My only response to that is that my USO scopes work - they have from day one and I have had no problems whatsoever, so guess what Johnny boy - they run just as good as that porsche you refer to - in my experience (re-read the previous clause five times for understanding). I am not here stating that every scope ever produced by USO was flawless and that USO is better than everything else on the market. Re-read my posts and you will see that I own other scopes, and recommend that most folks purchase a mass production scope because it will fill their needs for far less money. How is that elitist?? Or being a (God forbid) USO flag-waver? I recommend that most folks buy NF, S&B, or Loopy for Christ's sake!
I think if I were an elitist, I would be saying something akin to "USO is better than everything else and you suck if you don't use one." Well Johnny, I haven't said anything even close to that.
As far as Vern's comment as a turning point in this discussion - I think the folks who have had a positive experience with USO are tired of hearing folks who have never owned one bash them based on second hand information. I think some guys just cannot believe that someone had a good experience with USO, or believes that their cost is justified. I can only offer you that I haven't had a problem with USO products and have had a positive experience. Take it or leave it, but all of the complaints about USO being dishonorable, customer service complaints, etc. did not apply to me. Why not? Who knows, but this is what happened for me. My experiences have been positive, several other folks have been as well. Balance that with the post of Sniper'1's firsthand experiences and make up your own mind.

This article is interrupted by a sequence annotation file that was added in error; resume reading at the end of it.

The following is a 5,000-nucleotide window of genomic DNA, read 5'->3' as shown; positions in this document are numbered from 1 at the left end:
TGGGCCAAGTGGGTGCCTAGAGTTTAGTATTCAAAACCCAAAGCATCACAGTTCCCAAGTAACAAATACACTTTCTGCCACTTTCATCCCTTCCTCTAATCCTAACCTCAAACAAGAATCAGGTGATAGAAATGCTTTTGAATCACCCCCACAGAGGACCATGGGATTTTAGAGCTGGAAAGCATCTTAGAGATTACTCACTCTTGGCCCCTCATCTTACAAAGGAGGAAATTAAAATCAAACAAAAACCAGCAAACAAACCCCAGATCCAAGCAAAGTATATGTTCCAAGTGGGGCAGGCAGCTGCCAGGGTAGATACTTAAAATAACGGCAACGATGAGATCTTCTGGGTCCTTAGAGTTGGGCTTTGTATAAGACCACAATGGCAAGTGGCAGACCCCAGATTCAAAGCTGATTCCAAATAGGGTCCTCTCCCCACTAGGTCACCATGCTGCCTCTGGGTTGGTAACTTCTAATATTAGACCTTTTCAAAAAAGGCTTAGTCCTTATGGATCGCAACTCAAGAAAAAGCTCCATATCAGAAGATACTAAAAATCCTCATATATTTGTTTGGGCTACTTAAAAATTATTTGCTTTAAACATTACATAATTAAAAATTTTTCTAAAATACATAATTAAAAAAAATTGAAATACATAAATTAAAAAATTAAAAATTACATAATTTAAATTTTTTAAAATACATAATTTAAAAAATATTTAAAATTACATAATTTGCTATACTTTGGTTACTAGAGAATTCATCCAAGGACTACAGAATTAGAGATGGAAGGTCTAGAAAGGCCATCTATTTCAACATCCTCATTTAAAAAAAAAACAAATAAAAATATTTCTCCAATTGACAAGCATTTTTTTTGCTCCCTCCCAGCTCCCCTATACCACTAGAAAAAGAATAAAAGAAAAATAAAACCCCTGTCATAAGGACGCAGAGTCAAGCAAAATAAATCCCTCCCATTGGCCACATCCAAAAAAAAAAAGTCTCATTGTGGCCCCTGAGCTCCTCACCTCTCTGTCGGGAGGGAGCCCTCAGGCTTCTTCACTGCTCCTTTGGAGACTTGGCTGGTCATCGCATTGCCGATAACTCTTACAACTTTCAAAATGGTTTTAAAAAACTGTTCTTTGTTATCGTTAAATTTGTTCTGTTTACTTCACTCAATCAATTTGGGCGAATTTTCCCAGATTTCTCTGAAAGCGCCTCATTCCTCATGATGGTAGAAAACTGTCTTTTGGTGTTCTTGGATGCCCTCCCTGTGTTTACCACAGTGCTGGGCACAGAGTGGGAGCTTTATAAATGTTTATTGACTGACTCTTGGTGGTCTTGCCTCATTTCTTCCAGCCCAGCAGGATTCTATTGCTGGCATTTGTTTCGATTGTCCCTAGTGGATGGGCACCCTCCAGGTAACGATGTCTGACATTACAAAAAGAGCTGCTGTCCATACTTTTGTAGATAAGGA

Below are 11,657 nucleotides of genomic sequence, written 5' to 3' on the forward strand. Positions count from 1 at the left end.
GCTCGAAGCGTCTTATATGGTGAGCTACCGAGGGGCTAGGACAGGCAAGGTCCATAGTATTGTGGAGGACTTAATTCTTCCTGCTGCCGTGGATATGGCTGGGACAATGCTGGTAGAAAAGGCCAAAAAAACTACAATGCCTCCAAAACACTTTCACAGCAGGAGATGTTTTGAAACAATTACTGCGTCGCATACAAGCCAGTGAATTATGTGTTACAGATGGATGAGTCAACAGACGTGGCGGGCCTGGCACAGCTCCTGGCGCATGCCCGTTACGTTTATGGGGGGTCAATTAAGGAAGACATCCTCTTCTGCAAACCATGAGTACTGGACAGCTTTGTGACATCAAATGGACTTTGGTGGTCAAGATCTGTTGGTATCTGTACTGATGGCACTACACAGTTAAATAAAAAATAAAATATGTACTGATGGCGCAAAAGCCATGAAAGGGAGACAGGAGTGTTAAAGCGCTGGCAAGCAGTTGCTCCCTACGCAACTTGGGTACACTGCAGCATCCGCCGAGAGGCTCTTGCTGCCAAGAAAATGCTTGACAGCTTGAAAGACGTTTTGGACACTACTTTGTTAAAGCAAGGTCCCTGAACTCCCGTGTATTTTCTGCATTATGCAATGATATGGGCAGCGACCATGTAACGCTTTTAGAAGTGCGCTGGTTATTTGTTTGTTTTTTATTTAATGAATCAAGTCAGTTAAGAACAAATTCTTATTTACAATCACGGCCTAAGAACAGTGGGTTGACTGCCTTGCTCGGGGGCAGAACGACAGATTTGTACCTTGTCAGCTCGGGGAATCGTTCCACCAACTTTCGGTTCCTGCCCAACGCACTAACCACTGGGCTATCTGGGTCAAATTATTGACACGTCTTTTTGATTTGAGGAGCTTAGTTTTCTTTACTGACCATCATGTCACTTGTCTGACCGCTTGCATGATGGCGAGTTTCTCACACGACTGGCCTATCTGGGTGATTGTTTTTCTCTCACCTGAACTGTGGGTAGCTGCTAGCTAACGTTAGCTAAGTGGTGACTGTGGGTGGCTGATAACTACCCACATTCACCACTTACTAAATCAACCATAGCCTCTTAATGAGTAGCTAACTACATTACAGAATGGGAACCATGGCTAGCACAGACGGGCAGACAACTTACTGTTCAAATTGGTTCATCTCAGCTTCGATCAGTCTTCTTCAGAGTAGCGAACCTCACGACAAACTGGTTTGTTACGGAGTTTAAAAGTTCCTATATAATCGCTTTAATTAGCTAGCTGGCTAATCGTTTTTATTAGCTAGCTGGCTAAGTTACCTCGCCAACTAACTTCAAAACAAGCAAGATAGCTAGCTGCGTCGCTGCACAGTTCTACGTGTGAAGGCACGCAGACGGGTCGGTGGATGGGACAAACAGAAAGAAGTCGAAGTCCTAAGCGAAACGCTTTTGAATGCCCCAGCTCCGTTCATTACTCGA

What I have grown tired of is anti-USO folks not even admitting that maybe - just maybe - the marketplace needs an outfit that provides a true custom service for niche shooters - not the mass majority, but folks in the ultra-long range category. USO's closest competitor would be Premier Reticles, and they are more of a Leupold modification shop vice a true custom manufacturer. Guess what fellas - NXS scopes run out of MOA when you are doing real long range work. Where else can you get over 200MOA elevation adjustment?
That's it for me - this issue will probably never die...just like the 9mm vs. .45 debate, WInchester vs. Remington, etc. etc.
<BLOCKQUOTE><font size="1" face="Verdana, Helvetica, sans-serif">quote:</font><HR> That's it for me - this issue will probably never die...just like the 9mm vs. .45 debate, WInchester vs. Remington, etc. etc. <HR></BLOCKQUOTE>
I thought it was Remington and Savages [img]images/icons/wink.gif[/img]
"I just ran across this example of the difference between bashing and dealing with a matter on a factual basis. Perhaps this particular problem was one vaguely referred to by Snip1er.
Apparently the owner of the Sniper's Hide website purchased an USO scope which "failed to track." He sent it back. USO posted this explanation of the problem:. Note that JW3 doesn't make excuses for the problem, but does explain the precise mechanical cause of the problem, the QC failure that allowed it to happen and how USO is addressing it."
I WONDER IF JBW3 IS READING MY POSTS. THATS A GREAT FIRST STEP. He did state that he is stretched to thin. Hire a QC manager or take over QC and hire a Customer Service Rep...